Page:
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Re: Harold Meyerson’s excellent “What L.A. Needs To Know About the Democrats” [August 11–17]. Personally, I tend to vote to the right, but I have to praise Meyerson for a stunningly informative and comprehensive article that contains not a whit of the typical venom that one finds in such articles these days. It is a breath of fresh air to see a story that discusses the national “mood” and the past-vs.-present challenges of the personalities and parties, as opposed to more sniping over who’s been sleeping with whom. Kudos to Mr. Meyerson.
—Kim Michael Bellomo
Note from a Zig-Zag Man
Re: “Shut Up and Drive” [Word on the Street column, L.A. Weekly Daily, August 16]. It’s very odd that the LAPD stated that we at Critical Mass “had deviated from the approved parade route.” There was no approval, no route, no permit. Last time we checked, bicycling on L.A.’s streets didn’t require a permit. Critical Massers discuss and create the route as we go along. We zig and zag to keep it interesting. At each moment, the folks in the lead decide which way to turn.
The 100 or so police bicyclists who joined the nearly 300 cyclists of the mass had a great ride. Unfortunately, peaceful cyclists enjoying themselves together are apparently somehow threatening, so the motorcycle police intruded. Nearly 70 arrests ensued, including three cyclists who had nothing to do with the mass — just riding through downtown to and from work. Many of the riders who spent nearly two days in detention were charged with minor traffic violations: reckless driving and obstructing traffic.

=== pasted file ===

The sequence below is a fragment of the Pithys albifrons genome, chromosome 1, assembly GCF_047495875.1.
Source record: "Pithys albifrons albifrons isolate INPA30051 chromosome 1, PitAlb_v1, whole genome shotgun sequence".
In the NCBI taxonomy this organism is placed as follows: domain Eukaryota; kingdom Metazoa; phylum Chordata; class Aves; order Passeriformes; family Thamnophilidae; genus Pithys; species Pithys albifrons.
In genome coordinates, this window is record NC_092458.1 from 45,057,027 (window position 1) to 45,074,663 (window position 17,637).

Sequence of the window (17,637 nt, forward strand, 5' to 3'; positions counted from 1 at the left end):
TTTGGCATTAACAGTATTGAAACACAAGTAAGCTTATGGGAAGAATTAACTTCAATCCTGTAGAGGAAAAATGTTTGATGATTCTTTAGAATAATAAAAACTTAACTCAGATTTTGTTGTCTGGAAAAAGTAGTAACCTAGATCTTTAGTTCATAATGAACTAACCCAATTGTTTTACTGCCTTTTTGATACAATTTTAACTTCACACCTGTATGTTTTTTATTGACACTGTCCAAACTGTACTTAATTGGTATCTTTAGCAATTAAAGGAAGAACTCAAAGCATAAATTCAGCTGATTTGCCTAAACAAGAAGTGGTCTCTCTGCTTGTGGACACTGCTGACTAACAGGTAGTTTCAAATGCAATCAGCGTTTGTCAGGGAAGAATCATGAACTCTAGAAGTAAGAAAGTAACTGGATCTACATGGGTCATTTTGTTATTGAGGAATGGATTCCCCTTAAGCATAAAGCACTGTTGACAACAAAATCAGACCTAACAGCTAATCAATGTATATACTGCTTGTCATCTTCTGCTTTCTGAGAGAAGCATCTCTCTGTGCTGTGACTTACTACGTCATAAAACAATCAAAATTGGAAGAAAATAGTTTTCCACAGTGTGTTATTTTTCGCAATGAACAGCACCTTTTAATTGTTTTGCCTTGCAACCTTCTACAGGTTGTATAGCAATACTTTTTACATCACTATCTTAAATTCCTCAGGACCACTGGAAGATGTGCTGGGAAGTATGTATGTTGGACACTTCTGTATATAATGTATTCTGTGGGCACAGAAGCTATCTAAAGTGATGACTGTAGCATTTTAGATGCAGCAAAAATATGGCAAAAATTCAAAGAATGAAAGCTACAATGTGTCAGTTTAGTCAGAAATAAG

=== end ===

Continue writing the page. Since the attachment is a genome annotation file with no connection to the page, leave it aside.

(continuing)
There’s a common refrain for this from Critical Mass riders around the world: We’re not blocking traffic, we are traffic! Perhaps we shouldn’t have taken Mayor Riordan so seriously when, in the L.A. Times, he encouraged folks to “use bicycles as an alternative means of transportation during the DNC.”
In “Steal This Hoffman” [August 18–24], Marc Haefele writes, “Apart from his growing mental problems, Abbie Hoffman underground appeared to have had it made.” Well, if being hunted by the FBI and facing a minimum of 20 years in Attica if caught is Haefele’s idea of a fun ride, more power to him. Writing that Hoffman “had accomplished a bigamous paradise with both his women” is outrageous, sexist and arrogant. Not to mention that it diminishes the two fiercely independent women, Anita Hoffman and Johanna Lawrenson, to being merely pawns in his game.
However, while Haefele’s cynical perception of Abbie Hoffman the man seems somewhat distorted by his own revisionism, his interpretation of Robert Greenwald’s shoddy film on the subject is dead-on accurate. The film should have been titled Steal This Movie of the Week!
Kudos to Ernest Hardy for his knowledgeable thoughts and reviews on dance music’s flavor of the month, Armand Van Helden and his “Macho House” [“Jock Rockin’,” August 4–10]. Mr. Van Helden goes to great lengths to pronounce his masculinity while simultaneously denouncing, and even condemning, the “frequently faggy” crowd that buys and dances to his music. I myself am a heterosexual male, deejaying in both gay and straight clubs, but I don’t get on the microphone between my sets to affirm my sexuality. If Armand is so pro-hetero, pimp and ho fo’ sho’, he should think about sticking to hip-hop music. (Oh yes, I forgot, he tried that and received absolutely no respect or credibility.) Better yet, let’s give Mr. Van Helden even more media attention than he already had; he can keep running his mouth so we can all see his bullshit artistry and just how sorry the state of dance music is.